Something that is
const cannot be mutated via that reference but could be mutated by a mutable reference to the same data. Something that is
immutable can't be mutated by any reference to that data. So, if you have
const C c = foo();
then you know that you cannot mutate the object referred to by
c, but other references to the object referred to by
c may exist in your code, and if they're mutable, they could mutate it and therefore change what
c sees. But if you have
immutable C c = foo();
then you know that it's not possible for the object referred to by
c to change. Once an
immutable object has been constructed, it's illegal for it to be mutated, and unless you subvert the type system via casting, it's not even possible to have a mutable reference to an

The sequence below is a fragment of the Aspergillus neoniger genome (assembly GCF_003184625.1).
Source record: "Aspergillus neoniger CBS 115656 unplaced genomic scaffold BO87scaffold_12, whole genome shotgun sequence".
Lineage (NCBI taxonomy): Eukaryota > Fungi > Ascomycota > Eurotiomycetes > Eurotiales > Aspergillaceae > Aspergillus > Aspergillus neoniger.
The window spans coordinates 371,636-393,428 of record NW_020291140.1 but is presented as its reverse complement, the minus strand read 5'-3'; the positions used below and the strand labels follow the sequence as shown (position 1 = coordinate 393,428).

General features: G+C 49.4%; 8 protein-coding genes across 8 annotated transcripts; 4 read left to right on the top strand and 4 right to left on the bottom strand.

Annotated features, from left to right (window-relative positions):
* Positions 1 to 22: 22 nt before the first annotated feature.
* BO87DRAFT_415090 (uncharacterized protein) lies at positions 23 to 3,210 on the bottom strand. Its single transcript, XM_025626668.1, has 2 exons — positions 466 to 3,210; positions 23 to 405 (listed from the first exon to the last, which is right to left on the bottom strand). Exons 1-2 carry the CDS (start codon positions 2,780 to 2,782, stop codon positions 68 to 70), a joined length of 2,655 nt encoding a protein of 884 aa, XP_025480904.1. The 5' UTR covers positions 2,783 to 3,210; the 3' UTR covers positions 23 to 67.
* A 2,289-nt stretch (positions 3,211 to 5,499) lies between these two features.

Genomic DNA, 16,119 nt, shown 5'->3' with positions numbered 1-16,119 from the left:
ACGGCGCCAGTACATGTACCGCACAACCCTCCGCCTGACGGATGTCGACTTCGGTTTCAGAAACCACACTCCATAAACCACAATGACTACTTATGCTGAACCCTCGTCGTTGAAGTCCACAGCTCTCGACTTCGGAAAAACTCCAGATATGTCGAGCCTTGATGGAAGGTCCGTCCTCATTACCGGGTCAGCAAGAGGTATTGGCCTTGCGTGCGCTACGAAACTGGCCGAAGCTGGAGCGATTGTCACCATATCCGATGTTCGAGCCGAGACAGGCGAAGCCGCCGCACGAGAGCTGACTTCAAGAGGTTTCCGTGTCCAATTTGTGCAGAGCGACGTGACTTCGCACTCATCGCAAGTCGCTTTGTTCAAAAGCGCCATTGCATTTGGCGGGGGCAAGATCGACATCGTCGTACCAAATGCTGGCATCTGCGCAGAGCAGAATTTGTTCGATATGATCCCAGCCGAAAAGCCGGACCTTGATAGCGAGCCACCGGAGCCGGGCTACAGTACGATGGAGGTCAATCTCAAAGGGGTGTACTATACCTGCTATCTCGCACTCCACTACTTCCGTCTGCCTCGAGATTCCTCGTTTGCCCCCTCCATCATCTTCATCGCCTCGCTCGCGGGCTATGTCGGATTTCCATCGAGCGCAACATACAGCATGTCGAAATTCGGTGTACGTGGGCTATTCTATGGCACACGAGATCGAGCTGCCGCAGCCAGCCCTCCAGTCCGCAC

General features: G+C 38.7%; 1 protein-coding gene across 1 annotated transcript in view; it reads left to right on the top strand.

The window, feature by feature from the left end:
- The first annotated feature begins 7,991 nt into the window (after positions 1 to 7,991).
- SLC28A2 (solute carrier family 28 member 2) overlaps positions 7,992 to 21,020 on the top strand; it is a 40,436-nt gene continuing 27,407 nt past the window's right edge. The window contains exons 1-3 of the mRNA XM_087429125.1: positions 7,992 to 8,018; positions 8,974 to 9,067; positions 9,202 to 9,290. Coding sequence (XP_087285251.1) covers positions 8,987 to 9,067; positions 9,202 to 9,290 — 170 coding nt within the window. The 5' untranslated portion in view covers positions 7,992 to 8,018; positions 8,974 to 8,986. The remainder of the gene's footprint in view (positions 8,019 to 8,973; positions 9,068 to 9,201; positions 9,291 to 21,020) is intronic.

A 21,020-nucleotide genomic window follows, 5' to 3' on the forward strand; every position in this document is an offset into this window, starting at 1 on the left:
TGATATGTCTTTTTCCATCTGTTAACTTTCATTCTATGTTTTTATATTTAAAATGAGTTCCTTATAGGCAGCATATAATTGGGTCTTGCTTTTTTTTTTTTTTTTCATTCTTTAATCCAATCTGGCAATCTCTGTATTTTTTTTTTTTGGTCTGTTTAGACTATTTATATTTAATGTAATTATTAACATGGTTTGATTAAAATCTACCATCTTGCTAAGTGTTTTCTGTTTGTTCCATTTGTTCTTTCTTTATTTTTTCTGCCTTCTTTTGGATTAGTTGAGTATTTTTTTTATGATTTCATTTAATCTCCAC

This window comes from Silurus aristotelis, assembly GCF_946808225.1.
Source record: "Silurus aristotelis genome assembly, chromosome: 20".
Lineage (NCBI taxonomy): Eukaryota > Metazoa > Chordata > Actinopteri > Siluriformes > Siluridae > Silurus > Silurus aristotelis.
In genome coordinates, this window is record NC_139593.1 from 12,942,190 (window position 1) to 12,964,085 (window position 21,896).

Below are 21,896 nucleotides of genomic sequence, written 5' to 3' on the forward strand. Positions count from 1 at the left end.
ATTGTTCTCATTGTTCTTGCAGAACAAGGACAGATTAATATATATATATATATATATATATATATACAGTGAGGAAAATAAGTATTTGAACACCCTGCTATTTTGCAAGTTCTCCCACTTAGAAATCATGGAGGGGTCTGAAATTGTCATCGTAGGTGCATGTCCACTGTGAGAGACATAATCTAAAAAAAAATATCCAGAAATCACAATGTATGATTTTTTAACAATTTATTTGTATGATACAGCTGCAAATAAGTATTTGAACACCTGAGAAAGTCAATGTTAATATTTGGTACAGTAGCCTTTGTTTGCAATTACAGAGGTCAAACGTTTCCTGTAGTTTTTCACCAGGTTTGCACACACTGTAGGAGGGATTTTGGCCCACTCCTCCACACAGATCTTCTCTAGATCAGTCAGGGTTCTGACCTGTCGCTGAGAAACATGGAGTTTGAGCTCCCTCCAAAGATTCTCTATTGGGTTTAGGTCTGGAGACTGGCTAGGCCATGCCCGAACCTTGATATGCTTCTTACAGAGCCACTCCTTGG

immutable object. And since
immutable objects can be put into read-only memory if the compiler chooses to, you could actually get segfaults and the like if you ever tried to cast away
immutable and mutate the object. The same goes for
const, since a
const reference could actually refer to an
immutable object. Casting away either
immutable and then mutating the then mutable object is undefined behavior and should basically never be done.
And since an
immutable object can never be mutated even by another reference, reading an
immutable object from multiple threads is completely thread-safe. So,
immutable objects are implicitly shared across threads, whereas everything else which isn't explicitly marked with
shared is considered thread-local.
immutable also provides better optimization opportunities to the compiler than
const does, because it's guaranteed to never change, whereas a
const object can change through another reference to the same data.
For value types, there isn't really much difference between
immutable (since you can't have mutable references to non-mutable value types), but for reference types, there is a significant difference.